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caption: The sun sets on downtown Seattle on Tuesday, December 5, 2017.
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The sun sets on downtown Seattle on Tuesday, December 5, 2017.
Credit: KUOW Photo/Megan Farmer

Are we past the worst of it?

By one projection, the peak of Washington’s COVID-19 infections is behind us. Is that modeling overly rosy? Throw out what you think you know about critically ill coronavirus patients: they’re not all who you think they are. And in the age of Zoom happy hours, how are you protecting your digital privacy?


IHME says we've passed the peak

You know that curve we’re supposed to be flattening with our handwashing and social distance? The latest modeling from the UW’s Institute of Health Metrics and Evaluation suggests that the peak of it is behind us. KUOW’s Kate Walters reports.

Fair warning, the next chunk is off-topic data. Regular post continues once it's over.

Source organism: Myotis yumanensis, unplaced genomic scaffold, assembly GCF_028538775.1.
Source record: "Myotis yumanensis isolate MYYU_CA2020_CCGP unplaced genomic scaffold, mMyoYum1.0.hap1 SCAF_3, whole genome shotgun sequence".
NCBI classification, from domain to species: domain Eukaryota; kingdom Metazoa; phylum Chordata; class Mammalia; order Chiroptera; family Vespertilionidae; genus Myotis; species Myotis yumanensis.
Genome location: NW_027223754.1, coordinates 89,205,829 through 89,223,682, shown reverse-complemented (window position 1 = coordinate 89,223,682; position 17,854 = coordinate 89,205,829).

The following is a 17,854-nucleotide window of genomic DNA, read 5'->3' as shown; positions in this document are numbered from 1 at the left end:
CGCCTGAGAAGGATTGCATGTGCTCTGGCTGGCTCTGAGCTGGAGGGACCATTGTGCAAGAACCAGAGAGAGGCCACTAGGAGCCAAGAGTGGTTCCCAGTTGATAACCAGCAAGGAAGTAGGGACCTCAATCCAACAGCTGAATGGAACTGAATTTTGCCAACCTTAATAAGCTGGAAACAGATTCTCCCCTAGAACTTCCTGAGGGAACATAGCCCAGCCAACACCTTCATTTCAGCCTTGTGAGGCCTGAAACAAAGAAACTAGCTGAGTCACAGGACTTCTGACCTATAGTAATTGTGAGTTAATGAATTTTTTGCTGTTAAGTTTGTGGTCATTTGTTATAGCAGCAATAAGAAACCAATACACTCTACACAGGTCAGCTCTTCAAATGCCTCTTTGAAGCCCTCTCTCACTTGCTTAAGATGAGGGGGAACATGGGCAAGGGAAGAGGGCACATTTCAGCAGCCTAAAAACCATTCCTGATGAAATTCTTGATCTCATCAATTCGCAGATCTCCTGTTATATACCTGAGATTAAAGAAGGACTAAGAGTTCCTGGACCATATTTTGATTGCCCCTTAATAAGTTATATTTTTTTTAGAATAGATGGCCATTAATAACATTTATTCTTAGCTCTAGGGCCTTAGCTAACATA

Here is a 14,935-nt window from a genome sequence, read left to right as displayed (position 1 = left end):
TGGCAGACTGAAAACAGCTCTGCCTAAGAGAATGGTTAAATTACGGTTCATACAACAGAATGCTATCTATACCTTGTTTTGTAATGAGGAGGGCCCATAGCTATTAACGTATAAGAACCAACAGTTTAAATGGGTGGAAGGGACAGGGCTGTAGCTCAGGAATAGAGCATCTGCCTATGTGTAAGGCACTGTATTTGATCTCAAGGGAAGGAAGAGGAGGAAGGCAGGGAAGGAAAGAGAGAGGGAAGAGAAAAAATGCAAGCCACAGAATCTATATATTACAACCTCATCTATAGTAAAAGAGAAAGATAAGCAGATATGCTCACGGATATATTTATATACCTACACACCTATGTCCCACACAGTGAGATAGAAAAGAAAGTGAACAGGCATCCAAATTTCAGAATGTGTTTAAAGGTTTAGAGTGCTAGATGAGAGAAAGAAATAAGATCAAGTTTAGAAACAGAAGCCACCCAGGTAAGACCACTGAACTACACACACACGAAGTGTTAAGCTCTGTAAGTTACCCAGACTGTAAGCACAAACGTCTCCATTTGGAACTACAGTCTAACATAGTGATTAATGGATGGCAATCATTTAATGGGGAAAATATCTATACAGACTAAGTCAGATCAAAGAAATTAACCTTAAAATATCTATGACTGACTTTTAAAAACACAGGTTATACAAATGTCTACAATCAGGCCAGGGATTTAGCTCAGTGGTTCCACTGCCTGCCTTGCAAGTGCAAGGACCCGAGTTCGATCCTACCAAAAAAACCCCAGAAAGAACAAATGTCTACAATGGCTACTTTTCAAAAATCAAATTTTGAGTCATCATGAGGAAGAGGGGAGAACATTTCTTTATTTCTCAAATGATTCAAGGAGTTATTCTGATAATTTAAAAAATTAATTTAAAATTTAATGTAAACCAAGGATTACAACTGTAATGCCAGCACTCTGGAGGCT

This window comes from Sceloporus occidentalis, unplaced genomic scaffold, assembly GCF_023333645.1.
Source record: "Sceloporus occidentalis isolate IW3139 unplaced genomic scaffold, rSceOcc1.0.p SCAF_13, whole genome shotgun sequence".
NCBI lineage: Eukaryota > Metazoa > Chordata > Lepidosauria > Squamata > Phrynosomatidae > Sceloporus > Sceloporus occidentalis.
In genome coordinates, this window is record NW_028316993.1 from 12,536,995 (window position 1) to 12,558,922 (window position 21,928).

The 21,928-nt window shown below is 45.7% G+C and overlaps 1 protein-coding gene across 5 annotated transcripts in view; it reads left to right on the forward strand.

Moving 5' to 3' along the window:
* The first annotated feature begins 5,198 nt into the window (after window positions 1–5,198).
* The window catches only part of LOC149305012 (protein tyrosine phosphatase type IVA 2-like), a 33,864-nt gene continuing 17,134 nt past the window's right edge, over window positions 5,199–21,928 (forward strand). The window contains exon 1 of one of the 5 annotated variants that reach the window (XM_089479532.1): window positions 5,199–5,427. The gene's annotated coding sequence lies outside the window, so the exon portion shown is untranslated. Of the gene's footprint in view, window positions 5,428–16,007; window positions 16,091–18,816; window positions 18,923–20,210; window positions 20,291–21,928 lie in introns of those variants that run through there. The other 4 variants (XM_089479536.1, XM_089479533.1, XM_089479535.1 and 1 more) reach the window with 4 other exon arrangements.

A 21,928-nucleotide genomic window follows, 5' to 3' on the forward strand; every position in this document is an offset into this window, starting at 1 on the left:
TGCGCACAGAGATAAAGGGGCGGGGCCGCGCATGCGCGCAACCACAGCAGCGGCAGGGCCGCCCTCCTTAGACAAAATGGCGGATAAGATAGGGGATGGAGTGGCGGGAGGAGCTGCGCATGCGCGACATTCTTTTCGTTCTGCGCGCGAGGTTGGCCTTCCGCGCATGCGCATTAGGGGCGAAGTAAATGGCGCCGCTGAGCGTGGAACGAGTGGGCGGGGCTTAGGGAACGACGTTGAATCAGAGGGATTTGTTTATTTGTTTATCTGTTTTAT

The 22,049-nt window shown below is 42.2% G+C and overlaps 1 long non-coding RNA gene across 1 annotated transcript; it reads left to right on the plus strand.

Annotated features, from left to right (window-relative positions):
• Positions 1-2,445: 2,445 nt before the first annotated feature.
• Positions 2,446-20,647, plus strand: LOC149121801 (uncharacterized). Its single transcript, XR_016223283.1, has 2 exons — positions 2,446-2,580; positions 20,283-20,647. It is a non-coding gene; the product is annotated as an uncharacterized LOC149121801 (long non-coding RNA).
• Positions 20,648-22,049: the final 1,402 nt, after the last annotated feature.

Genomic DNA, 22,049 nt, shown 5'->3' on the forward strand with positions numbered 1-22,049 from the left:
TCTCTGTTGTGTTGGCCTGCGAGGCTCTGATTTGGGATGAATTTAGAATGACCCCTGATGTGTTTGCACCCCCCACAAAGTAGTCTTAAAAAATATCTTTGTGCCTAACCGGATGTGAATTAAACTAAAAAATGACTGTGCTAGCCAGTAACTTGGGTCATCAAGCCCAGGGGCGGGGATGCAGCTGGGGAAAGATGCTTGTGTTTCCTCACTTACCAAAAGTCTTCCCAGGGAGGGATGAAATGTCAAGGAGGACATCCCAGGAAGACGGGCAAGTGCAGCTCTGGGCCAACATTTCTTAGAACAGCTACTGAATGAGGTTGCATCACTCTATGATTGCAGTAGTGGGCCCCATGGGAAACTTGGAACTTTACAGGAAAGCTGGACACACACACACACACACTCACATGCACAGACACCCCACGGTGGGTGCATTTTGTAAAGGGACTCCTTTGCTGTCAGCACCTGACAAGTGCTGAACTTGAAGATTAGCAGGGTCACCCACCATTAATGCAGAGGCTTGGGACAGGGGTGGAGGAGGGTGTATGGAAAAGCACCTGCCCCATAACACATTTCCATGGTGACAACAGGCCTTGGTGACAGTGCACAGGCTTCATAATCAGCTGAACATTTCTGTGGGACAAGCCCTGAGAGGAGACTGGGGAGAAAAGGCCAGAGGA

Washington state epidemiologist

But is that modeling overly rosy? And as Washington gives back ventilators and passes on additional hospital beds, will that optimism come back to haunt us? Washington state epidemiologist Scott Lindquist answers those and other questions

Critically ill COVID-19 patients: study

A lot of the generalizations that came out in the early days of the novel coronavirus – it was only dangerous for the elderly, young healthy people with no comorbidities should be fine – have proven false. Nowhere is that more clearly illustrated by a surprising study of 24 critically ill COVID-19 patients. Pavan Bhatraju is a pulmonary and critical care physician at the UW School of Medicine, and the study’s lead author.

State privacy officer

Suddenly all your medical appointments have moved to tele-health, you’re doing all your socializing via Zoom, your office has instituted a mandatory Microsoft Teams policy. How are you protecting yourself in this brave new digital world? Katy Ruckle is Washington state’s Chief